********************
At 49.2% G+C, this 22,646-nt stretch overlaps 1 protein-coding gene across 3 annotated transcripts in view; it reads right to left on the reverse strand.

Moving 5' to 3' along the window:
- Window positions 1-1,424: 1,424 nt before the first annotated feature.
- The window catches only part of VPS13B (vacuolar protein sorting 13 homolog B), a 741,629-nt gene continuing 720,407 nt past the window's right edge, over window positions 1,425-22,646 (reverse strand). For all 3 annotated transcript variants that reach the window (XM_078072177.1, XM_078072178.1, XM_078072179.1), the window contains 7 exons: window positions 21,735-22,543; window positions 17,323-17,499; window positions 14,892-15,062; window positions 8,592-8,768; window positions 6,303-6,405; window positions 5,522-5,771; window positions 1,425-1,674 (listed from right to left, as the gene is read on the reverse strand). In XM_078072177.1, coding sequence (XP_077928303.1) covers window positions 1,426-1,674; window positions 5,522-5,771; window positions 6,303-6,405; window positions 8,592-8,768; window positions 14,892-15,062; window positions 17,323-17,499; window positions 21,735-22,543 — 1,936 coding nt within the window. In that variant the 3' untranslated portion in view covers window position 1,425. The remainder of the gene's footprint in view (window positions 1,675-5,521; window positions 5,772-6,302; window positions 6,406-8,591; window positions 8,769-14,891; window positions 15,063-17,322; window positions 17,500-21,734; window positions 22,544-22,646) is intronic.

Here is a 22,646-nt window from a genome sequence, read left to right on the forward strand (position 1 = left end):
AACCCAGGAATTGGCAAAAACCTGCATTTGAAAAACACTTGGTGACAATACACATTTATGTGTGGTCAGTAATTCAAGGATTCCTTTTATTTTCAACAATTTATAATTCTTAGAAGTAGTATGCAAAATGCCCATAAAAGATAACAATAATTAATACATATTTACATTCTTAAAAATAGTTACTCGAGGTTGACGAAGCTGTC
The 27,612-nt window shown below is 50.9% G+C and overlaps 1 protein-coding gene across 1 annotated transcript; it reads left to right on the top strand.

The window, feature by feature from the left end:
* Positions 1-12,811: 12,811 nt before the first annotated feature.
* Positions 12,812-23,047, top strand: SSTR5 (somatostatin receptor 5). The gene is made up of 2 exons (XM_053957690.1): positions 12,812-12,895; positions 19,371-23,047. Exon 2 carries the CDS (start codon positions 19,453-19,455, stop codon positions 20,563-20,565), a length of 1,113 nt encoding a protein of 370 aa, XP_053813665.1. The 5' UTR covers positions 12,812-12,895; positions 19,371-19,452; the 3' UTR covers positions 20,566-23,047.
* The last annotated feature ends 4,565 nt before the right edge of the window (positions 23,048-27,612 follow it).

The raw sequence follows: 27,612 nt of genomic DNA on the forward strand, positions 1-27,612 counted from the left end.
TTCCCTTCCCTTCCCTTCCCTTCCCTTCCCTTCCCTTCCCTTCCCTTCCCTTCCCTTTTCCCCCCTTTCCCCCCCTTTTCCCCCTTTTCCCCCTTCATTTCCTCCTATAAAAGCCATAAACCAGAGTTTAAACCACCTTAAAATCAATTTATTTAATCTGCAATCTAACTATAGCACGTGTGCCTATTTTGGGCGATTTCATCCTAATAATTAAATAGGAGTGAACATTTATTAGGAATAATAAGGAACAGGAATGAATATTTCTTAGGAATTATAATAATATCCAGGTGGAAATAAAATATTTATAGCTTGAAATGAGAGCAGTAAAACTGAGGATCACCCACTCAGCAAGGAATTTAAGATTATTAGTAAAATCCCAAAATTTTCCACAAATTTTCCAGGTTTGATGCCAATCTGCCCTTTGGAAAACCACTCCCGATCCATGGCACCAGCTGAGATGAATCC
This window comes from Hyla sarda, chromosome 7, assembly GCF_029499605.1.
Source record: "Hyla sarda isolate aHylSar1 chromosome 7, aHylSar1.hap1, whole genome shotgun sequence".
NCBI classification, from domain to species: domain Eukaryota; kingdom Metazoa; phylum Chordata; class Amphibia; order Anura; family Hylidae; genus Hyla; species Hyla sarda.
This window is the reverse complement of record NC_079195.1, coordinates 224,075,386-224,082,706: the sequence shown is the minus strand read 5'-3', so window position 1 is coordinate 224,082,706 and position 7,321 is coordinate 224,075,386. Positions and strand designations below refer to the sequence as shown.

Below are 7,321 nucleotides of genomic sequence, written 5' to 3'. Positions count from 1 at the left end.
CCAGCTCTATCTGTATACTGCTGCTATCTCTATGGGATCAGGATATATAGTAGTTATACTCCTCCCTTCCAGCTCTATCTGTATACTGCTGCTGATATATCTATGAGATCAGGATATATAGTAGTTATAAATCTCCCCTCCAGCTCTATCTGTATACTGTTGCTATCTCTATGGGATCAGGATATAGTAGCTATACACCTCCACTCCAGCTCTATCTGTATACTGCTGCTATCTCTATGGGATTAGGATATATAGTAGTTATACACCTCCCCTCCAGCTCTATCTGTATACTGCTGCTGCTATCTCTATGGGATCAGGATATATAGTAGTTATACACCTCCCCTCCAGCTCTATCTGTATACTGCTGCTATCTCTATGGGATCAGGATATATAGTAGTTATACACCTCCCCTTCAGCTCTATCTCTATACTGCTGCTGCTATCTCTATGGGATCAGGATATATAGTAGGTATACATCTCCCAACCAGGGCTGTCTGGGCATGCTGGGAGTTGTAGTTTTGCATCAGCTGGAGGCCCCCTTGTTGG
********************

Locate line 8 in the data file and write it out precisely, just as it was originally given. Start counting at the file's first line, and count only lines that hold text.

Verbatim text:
The window, feature by feature from the left end: